Sleep Helps “Detox” Your Brain

Scientists have long wondered about the function of sleep; from an evolutionary standpoint, it doesn’t make much sense. Sleep seems to be a waste of time, and an animal is much more vulnerable to predators while asleep. So     why is it built into our biology?

A team at University of Rochester Medical Center (URMC) recently found that during sleep the brain pumps cerebrospinal fluid (CSF) through at an extremely accelerated rate. This is possible partly because brain cells shrink down during sleep, allowing more room for the CSF to circulate. A few years ago, the same team discovered that CSF was responsible for flushing harmful toxins and waste products out of the brain.

So, the hours spent during sleep are somewhat akin to running your brain through the wash cycle. This is important when you consider that some chronic brain diseases like Alzheimer’s are related to the presence of these waste toxins. This may explain why these same diseases are also often correlated with sleep disorders.

Insomnia is estimated to affect 30 to 40 percent of adults. A 2012 study of more than 10,000 people found that using prescription sleeping medications was linked to a dramatic rise in death and a variety of cancers.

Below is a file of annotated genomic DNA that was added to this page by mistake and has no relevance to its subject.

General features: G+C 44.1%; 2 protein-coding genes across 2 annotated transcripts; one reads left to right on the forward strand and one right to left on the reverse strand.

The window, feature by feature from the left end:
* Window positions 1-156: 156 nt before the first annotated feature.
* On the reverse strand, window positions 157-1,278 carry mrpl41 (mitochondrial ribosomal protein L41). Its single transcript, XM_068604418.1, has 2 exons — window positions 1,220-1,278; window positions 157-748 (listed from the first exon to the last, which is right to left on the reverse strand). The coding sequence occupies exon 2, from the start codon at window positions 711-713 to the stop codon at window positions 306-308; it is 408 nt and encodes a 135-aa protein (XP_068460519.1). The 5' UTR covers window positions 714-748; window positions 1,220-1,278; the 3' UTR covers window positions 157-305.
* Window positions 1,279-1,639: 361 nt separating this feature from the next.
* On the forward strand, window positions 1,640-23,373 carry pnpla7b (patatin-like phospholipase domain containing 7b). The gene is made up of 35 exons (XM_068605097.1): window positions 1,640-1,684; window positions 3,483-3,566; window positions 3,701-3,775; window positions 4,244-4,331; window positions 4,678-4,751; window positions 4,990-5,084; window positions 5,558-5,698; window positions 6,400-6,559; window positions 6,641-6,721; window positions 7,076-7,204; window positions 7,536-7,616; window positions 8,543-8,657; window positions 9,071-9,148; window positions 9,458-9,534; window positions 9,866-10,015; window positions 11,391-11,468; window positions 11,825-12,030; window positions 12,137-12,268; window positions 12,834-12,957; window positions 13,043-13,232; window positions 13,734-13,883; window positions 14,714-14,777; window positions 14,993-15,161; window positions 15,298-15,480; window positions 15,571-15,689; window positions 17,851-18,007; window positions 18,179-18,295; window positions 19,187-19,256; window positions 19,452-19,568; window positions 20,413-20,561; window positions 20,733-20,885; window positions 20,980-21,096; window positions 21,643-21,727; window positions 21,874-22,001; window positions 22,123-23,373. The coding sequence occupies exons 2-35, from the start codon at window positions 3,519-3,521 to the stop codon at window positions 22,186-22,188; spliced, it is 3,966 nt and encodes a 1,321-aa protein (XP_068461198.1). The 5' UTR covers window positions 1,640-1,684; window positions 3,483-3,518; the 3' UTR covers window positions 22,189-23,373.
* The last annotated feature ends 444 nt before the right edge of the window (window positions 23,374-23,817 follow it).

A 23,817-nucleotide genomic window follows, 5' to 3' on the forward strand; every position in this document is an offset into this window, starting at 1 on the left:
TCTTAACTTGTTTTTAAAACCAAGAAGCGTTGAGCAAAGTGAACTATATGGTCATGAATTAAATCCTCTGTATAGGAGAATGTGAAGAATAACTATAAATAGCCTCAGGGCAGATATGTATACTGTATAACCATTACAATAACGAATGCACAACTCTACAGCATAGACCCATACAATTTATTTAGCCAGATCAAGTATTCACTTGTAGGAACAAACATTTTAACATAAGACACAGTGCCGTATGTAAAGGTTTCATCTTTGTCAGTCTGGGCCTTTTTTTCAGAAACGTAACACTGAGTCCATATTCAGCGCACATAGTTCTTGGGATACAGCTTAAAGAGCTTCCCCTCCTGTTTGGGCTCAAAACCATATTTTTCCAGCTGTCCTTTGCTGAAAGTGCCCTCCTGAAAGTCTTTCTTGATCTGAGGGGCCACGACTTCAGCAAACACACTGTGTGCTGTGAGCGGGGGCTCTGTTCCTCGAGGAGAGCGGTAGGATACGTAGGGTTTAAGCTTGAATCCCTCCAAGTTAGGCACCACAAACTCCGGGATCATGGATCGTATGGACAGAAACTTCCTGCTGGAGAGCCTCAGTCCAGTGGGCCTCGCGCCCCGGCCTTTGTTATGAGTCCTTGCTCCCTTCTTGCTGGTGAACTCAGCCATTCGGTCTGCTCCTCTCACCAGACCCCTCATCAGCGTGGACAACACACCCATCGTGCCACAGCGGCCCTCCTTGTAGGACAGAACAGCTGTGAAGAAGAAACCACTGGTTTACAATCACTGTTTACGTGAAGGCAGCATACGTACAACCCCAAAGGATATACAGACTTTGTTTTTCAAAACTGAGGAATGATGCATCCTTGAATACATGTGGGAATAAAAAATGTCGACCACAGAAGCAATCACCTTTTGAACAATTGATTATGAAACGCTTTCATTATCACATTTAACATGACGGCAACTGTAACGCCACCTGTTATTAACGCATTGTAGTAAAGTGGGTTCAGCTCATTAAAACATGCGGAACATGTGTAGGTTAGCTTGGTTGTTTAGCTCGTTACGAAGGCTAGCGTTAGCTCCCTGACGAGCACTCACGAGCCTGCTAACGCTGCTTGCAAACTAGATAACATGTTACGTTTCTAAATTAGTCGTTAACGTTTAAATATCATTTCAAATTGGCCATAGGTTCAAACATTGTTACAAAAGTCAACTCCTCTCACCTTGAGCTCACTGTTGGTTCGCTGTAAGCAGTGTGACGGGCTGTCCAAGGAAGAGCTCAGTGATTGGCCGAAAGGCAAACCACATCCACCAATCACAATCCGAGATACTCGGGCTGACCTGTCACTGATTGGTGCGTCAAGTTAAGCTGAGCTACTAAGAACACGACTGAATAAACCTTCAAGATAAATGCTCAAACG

This study, led by Dr. Danial Kripke of the Scripps Clinic, found that people who used as little as three sleeping pills in a year had a risk of death three times higher than normal. Clearly we need to sleep, but not with the assistance of sleeping pills.

Acupuncture has been used for thousands of years to treat insomnia naturally, and a Canadian research study from 2004 showed how it may work physiologically.

A c u p u n c t u r e prompts a general chemical release within the brain from our bodies’ own stores. These chemicals include endorphins, which are our own builtin pain relievers that help us relax and feel good, and also melatonin.

M e l a t o n i n release is a vital part of our daily rhythm and prepares our body for sleep, but melatonin production often drops as we age. I was very interested to learn this as I’ve noticed in my own practice that regardless of what the primary focus of the acupuncture treatment is, the vast majority of patients report sleeping significantly better.

Adria Amenti, MSTCM, L.Ac., owns Amenti Acupuncture. Call her at 334-7816.


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